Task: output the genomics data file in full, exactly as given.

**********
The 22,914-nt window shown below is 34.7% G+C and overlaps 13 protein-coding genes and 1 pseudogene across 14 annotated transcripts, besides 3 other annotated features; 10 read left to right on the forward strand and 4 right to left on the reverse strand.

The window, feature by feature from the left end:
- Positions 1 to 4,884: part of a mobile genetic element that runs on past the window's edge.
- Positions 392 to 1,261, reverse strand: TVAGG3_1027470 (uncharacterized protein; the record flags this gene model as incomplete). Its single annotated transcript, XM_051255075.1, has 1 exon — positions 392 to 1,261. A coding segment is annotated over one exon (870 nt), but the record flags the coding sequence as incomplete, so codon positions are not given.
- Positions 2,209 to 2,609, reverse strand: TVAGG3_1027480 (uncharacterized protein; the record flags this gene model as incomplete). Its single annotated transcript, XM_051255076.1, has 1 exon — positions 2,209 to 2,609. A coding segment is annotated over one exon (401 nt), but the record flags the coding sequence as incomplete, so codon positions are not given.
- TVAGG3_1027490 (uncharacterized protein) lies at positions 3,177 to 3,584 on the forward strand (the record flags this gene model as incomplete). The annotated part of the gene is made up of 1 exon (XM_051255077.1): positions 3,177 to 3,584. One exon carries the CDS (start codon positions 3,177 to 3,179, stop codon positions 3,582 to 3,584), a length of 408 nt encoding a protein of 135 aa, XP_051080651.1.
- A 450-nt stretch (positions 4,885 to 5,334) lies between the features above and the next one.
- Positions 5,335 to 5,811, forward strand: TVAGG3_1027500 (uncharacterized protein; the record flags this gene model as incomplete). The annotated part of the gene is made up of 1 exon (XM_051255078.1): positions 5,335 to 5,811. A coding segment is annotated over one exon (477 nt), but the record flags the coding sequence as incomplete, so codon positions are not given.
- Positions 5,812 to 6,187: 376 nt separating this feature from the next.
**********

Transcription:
The 22,914-nt window shown below is 34.7% G+C and overlaps 13 protein-coding genes and 1 pseudogene across 14 annotated transcripts, besides 3 other annotated features; 10 read left to right on the forward strand and 4 right to left on the reverse strand.

The window, feature by feature from the left end:
- Positions 1 to 4,884: part of a mobile genetic element that runs on past the window's edge.
- Positions 392 to 1,261, reverse strand: TVAGG3_1027470 (uncharacterized protein; the record flags this gene model as incomplete). Its single annotated transcript, XM_051255075.1, has 1 exon — positions 392 to 1,261. A coding segment is annotated over one exon (870 nt), but the record flags the coding sequence as incomplete, so codon positions are not given.
- Positions 2,209 to 2,609, reverse strand: TVAGG3_1027480 (uncharacterized protein; the record flags this gene model as incomplete). Its single annotated transcript, XM_051255076.1, has 1 exon — positions 2,209 to 2,609. A coding segment is annotated over one exon (401 nt), but the record flags the coding sequence as incomplete, so codon positions are not given.
- TVAGG3_1027490 (uncharacterized protein) lies at positions 3,177 to 3,584 on the forward strand (the record flags this gene model as incomplete). The annotated part of the gene is made up of 1 exon (XM_051255077.1): positions 3,177 to 3,584. One exon carries the CDS (start codon positions 3,177 to 3,179, stop codon positions 3,582 to 3,584), a length of 408 nt encoding a protein of 135 aa, XP_051080651.1.
- A 450-nt stretch (positions 4,885 to 5,334) lies between the features above and the next one.
- Positions 5,335 to 5,811, forward strand: TVAGG3_1027500 (uncharacterized protein; the record flags this gene model as incomplete). The annotated part of the gene is made up of 1 exon (XM_051255078.1): positions 5,335 to 5,811. A coding segment is annotated over one exon (477 nt), but the record flags the coding sequence as incomplete, so codon positions are not given.
- Positions 5,812 to 6,187: 376 nt separating this feature from the next.